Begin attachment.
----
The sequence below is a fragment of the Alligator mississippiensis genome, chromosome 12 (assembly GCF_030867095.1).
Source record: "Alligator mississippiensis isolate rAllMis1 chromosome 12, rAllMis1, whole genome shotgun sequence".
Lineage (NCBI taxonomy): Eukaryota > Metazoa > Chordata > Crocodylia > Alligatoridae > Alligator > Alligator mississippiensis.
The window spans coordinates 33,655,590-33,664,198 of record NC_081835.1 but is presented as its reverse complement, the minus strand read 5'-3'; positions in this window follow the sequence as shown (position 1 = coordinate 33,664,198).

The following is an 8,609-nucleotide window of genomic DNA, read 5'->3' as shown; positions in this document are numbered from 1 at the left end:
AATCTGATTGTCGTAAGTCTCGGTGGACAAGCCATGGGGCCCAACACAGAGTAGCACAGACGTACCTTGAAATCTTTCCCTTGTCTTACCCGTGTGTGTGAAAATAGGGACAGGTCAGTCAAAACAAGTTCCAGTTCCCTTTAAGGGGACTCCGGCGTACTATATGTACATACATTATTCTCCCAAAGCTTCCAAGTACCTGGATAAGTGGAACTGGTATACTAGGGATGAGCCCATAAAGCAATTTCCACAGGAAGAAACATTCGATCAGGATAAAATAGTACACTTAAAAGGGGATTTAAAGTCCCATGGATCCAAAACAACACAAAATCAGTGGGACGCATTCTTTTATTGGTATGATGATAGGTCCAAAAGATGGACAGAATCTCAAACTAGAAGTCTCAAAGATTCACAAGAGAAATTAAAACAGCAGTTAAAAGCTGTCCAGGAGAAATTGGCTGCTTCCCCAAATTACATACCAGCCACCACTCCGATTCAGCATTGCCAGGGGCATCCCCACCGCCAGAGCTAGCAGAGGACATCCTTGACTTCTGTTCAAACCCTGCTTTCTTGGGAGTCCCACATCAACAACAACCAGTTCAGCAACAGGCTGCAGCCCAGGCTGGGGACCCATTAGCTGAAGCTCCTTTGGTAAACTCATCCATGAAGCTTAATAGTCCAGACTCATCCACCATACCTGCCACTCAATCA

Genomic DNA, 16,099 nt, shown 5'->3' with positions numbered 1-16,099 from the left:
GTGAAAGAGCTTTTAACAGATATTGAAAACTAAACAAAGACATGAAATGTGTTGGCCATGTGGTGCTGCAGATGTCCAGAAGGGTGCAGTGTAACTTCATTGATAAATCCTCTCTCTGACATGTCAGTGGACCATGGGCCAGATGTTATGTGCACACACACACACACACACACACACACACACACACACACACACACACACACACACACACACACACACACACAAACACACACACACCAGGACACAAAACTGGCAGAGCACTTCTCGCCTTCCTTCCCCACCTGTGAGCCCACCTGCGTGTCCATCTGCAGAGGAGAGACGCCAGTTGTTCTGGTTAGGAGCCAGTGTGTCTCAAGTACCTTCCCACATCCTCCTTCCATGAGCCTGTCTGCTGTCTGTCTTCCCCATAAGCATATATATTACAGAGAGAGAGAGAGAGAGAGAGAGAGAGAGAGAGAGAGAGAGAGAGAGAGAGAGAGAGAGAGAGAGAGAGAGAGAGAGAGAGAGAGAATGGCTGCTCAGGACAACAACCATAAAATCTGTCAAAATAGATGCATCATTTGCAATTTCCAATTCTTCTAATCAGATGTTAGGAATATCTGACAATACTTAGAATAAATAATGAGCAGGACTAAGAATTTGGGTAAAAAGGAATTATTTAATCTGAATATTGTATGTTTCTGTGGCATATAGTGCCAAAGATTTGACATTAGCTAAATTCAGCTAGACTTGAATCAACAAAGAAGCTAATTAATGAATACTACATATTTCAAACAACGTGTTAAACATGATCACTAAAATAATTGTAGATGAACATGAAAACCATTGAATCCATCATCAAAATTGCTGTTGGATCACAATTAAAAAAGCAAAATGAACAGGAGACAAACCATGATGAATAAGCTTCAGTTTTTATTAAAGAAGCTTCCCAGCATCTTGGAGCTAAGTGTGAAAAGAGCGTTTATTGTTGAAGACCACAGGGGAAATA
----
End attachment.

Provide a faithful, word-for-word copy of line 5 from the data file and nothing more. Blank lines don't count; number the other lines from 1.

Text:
The following is an 8,609-nucleotide window of genomic DNA, read 5'->3' as shown; positions in this document are numbered from 1 at the left end: